Agitating villagers of Phul today blocked the Bathinda-Rampura road in protest against the delay in the arrest of a person accused of killing a village resident. Balkar Singh of Phul was found murdered on June 16 at his house. The villagers had been demanding the arrest of those behind the murder. They also took out a protest march recently.

Cooks flay outsourcing of mid-day meal preparation
Bathinda, August 23
The Democratic Mid-Day Meal Cook Front today condemned the government's move to hand over the preparation of mid-day meals in schools run by municipal corporations, to contractors.





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Now, meals for new mothers
Buoyed by the success of institutional deliveries, govt plans big despite staff crunch
Megha Mann
Tribune News Service

Bathinda, August 23
After promoting institutional deliveries by offering incentives, the Health Department is now planning to serve meals to the new mothers. Already reeling under severe staff crunch, the meal scheme is all set to give a tough time to the hospital employees, especially nurses, who are among the most understaffed section of the health workers.

Civil Surgeon Dr Ajay Sahni said the department has received Rs 8 lakhs for a period of three months to implement the scheme. The department will soon invite bids and the most competitive bidder will be awarded the work. While the entire scheme would be run on contract basis in the hospitals located in the city, in the interior areas where there are ten patients in a month, separate arrangements will be made.

"We will start running the scheme in the next few days even before the contract is awarded. The contractor can take over the reins later," the Civil Surgeon said.

Under the National Rural Health Mission (NRHM), the government started giving incentives to those women who opted for institutional deliveries. The 108 ambulance service brings the expecting mothers free of cost from their houses and drops them back home after the baby is delivered. Under the NRHM, which has now been christened as the National Health Mission, an incentive of Rs 1,000 was given to the new mothers and another Rs 700 was given to those who underwent tubectomy after the child's birth.

The incentive proved to be successful and the number of deliveries in the district's government-run health institutes rose from 6439 in 2010-11 to 9565 in 2011-12. However, despite having pumped in crores for deliveries and medicines, the government has done nothing to mitigate the woes of the severely understaffed nurses at the hospital.

Against the 33 posts, there are a mere 15 nurses working. These 15 nurses, who were earlier helping deliver 100 babies a month, are now working round-the-clock and delivering 300 to 350 babies a month. "The quantum of work and the hours have increased but mot even a single working hand has been provided to us," lamented one of the nurses.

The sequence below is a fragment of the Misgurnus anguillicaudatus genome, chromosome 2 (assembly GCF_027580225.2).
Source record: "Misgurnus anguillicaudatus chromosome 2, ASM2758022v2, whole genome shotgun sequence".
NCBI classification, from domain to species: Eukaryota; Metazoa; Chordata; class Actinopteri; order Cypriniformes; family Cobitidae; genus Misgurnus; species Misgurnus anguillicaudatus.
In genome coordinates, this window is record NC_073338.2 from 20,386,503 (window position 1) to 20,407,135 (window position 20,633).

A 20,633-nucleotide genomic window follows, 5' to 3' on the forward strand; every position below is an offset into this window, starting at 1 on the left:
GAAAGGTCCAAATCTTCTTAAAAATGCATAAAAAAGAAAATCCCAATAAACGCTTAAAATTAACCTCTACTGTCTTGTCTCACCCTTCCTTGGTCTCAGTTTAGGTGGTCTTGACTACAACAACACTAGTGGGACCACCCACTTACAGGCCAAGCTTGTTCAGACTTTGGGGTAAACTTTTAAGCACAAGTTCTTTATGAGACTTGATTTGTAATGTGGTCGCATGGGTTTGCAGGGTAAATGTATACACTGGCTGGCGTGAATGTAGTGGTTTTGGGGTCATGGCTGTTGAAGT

The post of the matron has been lying vacant for a year because of which the head sister has to work as the matron while the nurses have taken over the work of the sister. Of the 15 nurses, five are deployed in the labour room, two in operation theatre, and one at the special centre for reproductive tract infection while the rest are looking after the new mothers and their children.

"The maternity ward has 28 beds, while the children's ward has 26 beds and all of them are occupied. Ours is a thankless job. The patients sometimes behave with us rudely or use foul language. We also have no time to sit or have food," said another nurse.

Sources said things were not so bleak earlier when Laxmi Kanta Chawla was the Health Minister. Around ten nurses were deployed and it had been directed that the post was non-transferable. "But as soon as the minister resigned, all of them got transferred to preferred destinations, leaving the department in a fix," pointed out a senior doctor.

Now with the introduction of the new meal scheme, at least two nurses would be engaged for the task, leaving a mere 13 to handle the routine work. With the number of deliveries increasing and the new meal scheme to take care of, the existing staff will have to grapple with numerous difficulties.

Civil Surgeon Dr Ajay Sahni, however, said the government was planning to recruit more nurses and the shortage would be overcome soon.

Fact file

  • Women delivering normally would be given meals for three days.
  • Women delivering through C-section would be given meal for seven days.
  • Diet plan includes nutritional food such as khichdi, daliya, seasonal fruit, cheese for vegetarian patients and egg for non-vegetarian patients, milk, curd etc
  • 290 children have been delivered from 1 Aug to 22 Aug.

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Civil Hospital outsources radiology deptís work